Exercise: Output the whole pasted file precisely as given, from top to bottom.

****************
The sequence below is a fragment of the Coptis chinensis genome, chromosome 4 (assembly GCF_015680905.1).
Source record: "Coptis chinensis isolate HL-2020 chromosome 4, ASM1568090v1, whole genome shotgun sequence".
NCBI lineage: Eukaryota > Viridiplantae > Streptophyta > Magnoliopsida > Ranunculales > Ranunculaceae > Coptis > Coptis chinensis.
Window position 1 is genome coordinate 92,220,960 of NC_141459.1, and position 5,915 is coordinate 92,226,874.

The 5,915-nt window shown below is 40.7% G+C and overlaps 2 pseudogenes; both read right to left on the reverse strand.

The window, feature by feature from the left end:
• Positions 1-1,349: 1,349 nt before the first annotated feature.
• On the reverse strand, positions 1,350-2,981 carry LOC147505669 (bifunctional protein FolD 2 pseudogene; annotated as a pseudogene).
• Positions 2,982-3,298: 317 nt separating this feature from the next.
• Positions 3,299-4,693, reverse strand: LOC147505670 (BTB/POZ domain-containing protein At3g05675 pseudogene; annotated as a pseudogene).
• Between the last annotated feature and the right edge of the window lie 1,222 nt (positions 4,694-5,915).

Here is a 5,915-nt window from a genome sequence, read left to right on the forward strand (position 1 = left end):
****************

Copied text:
The sequence below is a fragment of the Coptis chinensis genome, chromosome 4 (assembly GCF_015680905.1).
Source record: "Coptis chinensis isolate HL-2020 chromosome 4, ASM1568090v1, whole genome shotgun sequence".
NCBI lineage: Eukaryota > Viridiplantae > Streptophyta > Magnoliopsida > Ranunculales > Ranunculaceae > Coptis > Coptis chinensis.
Window position 1 is genome coordinate 92,220,960 of NC_141459.1, and position 5,915 is coordinate 92,226,874.

The 5,915-nt window shown below is 40.7% G+C and overlaps 2 pseudogenes; both read right to left on the reverse strand.

The window, feature by feature from the left end:
• Positions 1-1,349: 1,349 nt before the first annotated feature.
• On the reverse strand, positions 1,350-2,981 carry LOC147505669 (bifunctional protein FolD 2 pseudogene; annotated as a pseudogene).
• Positions 2,982-3,298: 317 nt separating this feature from the next.
• Positions 3,299-4,693, reverse strand: LOC147505670 (BTB/POZ domain-containing protein At3g05675 pseudogene; annotated as a pseudogene).
• Between the last annotated feature and the right edge of the window lie 1,222 nt (positions 4,694-5,915).

Here is a 5,915-nt window from a genome sequence, read left to right on the forward strand (position 1 = left end):